Progarchives, the progressive rock ultimate discography

EDENSONG

Eclectic Prog • United States


From Progarchives.com, the ultimate progressive rock music website

Edensong picture
Edensong biography
US band Edensong has a history that goes back to the progressive metal band Echoes of Eden, an active unit back in the 1990's featuring Benjamin Wigler, Tony Waldman, Alex Hornbake and James Byron Schoen. When that band disbanded, following the release of a solitary album, Schoen decided to form a new band in the fall of 2002, alongside Matt Cozin (drums). Fellow Echoes of Eden member Ben Wigler subsequently joined.The three worked on new material, as well as old Echoes of Eden material, but after a short while Ben left the band.

James and Matt moved on and decided to develop 3 hours of what they called 'surrealistic pseudo-rock-opera', involving a lot of the music they wrote earlier. They joined forces with some other musicians, Ian Carbone (bass), Aurora Maoz (flute), and Asa Sourdiffe (violin, keyboard). The initial performance in April 2003 motivated the band to go on a live tour, but the rehearsal schedule and antics involved in this "Beyond Eden" project was too much for Aurora and Asa, who were replaced by Rachel Kiel (flute) and Mike Drucker (violin). After touring, this line up started working on the material that would eventually become the debut album "The Fruit Fallen". During the work, Arthur Sugen joined on piano and organ, and Ian Carbone was replaced by T.D. Towers on bass.

In 2005 and 2006 the band played an extensive list of live shows for a growing amount of followers, but in the spring 2006 the tensions of touring led to a complete band break up.
James Byron Schoen found himself alone, and focused again on getting the album done. All material recorded when the band was still together needed to be mixed, and remixed (with an occasional overdub). In October 2007 "The Fruit Fallen" was mastered by Bob Katz then released in the summer of 2008. The album provides an outtake of material developed throughout the various band line ups, and was recorded before the band disbanded. After the release, James started working on getting together a new band to tour with and promote the material. This new version of the band eventually settled with Schoen joined by his old band mate from Echoes of Eden, Tony Waldman (drums), alongside previous Edensong member TD Towers (bass) and new recruits Stefan Paolini (keyboards) and Barry Seroff (flute).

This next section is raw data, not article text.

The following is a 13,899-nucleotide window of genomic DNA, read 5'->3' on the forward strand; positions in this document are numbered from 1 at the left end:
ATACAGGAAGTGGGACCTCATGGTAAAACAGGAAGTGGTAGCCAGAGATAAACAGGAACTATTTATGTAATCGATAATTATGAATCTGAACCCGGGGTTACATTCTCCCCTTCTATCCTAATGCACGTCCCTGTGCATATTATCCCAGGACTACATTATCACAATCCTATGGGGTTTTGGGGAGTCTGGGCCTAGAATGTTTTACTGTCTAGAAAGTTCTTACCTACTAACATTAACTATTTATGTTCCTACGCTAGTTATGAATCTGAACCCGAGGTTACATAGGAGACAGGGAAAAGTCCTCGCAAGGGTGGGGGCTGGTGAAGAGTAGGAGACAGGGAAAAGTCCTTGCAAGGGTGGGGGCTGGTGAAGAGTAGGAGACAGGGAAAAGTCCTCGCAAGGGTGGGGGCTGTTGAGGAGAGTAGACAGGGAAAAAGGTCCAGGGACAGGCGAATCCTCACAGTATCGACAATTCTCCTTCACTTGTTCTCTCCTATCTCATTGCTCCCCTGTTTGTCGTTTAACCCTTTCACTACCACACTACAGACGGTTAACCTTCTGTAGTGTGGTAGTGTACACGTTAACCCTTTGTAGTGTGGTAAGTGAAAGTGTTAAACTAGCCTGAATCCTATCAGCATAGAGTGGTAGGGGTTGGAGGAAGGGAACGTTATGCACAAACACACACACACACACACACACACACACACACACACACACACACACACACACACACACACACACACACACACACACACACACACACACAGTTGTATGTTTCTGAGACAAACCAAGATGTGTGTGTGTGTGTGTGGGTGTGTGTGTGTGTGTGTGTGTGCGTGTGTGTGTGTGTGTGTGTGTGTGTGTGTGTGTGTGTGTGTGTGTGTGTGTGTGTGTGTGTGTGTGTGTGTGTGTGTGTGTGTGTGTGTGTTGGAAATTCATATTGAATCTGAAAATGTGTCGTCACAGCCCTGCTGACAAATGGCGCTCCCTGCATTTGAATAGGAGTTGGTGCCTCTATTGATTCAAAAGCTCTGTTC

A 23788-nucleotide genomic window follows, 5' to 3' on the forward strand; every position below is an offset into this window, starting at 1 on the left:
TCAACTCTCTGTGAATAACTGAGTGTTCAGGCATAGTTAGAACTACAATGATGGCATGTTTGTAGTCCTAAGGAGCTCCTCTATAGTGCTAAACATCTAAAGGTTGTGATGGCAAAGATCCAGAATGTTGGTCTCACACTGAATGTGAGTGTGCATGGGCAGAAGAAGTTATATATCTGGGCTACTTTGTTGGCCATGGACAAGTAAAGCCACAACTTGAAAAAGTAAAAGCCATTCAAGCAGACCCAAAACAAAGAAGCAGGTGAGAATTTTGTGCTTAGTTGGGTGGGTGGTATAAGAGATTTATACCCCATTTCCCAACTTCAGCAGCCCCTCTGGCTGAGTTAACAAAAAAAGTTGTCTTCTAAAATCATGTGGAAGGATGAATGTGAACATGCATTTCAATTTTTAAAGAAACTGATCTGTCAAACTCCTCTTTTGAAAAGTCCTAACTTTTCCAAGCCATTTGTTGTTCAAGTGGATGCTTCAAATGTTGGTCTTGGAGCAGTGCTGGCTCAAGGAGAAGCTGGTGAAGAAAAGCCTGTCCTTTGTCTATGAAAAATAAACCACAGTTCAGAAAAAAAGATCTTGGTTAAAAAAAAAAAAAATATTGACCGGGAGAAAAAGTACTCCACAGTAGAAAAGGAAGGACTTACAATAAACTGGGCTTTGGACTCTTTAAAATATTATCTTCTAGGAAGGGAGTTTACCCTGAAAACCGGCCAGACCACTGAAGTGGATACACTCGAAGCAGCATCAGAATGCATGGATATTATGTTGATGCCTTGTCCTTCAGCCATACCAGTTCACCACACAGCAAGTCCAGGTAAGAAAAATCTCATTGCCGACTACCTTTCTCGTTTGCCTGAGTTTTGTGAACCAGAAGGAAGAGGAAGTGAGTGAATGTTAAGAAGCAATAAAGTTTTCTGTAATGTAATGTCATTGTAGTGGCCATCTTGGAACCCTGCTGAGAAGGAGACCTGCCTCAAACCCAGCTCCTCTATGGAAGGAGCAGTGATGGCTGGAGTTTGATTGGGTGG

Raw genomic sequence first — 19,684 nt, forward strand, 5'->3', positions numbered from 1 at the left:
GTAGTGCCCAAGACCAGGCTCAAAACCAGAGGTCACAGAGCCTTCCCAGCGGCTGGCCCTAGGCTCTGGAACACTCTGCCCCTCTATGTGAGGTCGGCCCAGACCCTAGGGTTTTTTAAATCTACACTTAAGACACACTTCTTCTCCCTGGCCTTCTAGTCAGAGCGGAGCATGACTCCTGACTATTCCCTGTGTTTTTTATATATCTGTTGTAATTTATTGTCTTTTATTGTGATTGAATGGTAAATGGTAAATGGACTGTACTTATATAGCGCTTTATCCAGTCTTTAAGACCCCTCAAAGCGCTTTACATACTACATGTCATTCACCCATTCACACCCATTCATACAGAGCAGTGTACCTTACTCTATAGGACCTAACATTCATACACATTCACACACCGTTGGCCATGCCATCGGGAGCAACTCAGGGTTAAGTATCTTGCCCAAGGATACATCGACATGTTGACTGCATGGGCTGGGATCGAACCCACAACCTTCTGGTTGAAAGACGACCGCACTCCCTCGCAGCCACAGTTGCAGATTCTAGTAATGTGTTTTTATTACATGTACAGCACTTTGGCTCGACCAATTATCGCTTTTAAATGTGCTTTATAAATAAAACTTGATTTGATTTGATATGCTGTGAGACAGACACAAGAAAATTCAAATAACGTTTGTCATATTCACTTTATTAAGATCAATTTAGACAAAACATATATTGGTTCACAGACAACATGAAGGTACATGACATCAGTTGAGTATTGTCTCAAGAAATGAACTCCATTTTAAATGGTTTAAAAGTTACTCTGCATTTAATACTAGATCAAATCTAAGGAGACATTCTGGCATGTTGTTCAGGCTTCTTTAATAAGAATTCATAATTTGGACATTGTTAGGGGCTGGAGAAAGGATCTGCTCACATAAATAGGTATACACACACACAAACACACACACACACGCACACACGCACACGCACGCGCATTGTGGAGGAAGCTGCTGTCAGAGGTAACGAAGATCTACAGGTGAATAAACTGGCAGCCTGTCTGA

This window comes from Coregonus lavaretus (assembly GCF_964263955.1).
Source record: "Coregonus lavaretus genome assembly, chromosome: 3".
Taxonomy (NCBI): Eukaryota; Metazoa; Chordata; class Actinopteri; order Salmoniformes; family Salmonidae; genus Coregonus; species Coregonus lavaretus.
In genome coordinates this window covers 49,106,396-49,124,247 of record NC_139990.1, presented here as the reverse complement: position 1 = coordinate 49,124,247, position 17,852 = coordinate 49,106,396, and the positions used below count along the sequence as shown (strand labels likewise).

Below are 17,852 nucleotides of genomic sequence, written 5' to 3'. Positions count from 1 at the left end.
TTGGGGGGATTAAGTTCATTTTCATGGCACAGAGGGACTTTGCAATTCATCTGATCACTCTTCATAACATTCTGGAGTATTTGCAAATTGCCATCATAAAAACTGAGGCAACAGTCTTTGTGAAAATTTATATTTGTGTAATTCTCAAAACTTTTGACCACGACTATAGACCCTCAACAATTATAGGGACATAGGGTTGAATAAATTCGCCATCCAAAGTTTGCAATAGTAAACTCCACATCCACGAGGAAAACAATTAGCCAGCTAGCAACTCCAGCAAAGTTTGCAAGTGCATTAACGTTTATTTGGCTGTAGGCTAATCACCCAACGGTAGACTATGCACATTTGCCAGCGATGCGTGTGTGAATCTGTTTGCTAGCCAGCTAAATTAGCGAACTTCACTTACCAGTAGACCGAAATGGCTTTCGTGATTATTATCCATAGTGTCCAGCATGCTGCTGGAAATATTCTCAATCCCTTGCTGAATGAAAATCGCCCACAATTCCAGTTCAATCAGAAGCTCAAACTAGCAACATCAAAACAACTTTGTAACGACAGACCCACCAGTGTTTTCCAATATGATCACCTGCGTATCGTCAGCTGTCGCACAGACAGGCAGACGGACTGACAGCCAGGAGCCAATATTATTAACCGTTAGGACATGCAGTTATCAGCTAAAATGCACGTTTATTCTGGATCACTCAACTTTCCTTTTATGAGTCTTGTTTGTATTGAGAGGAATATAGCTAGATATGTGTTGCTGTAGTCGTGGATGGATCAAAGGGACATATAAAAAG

Come 2009 and Edensong was booked to perform at the progressive rock festivals Progday and The Three Rivers progressive rock festival, and the following year they were booked for the Cana...
read more

Edensong official website

EDENSONG MP3, Free Download (music stream)


Open extended player in a new pop-up window | Random Playlist (50) | How to submit new MP3s

EDENSONG forum topics / tours, shows & news


EDENSONG forum topics Create a topic now
EDENSONG tours, shows & news Post an entries now

EDENSONG Videos (YouTube and more)


Showing only random 3 | Show all EDENSONG videos (3) | Search and add more videos to EDENSONG

Buy EDENSONG Music


Years in the Garden of YearsYears in the Garden of Years
Laser's Edge 2016
Audio CD$11.54
$11.56 (used)
The Fruit FallenThe Fruit Fallen
CD Baby 2016
Audio CD$9.99
$5.00 (used)
Echoes of Edensong: From the Studio & Stage by Edensong (2013-08-03)Echoes of Edensong: From the Studio & Stage by Edensong (2013-08-03)
CD Baby
Audio CD$52.70
The Fruit Fallen by Edensong (2013-08-03)The Fruit Fallen by Edensong (2013-08-03)
CD BABY.COM/INDYS
Audio CD$58.80
Echoes of Edensong: From the Studio & StageEchoes of Edensong: From the Studio & Stage
CD Baby 2010
Audio CD$7.91
$7.90 (used)
Right Now on Ebay (logo)

More places to buy EDENSONG music online Buy EDENSONG & Prog Rock Digital Music online:
EDENSONG has no upcoming shows, according to LAST.FM syndicated events and shows feed

EDENSONG discography


Ordered by release date | Showing ratings (top albums) | Help Progarchives.com to complete the discography and add albums

EDENSONG top albums (CD, LP, MC, SACD, DVD-A, Digital Media Download)

3.38 | 40 ratings
The Fruit Fallen
2008
4.23 | 40 ratings
Years in the Garden of Years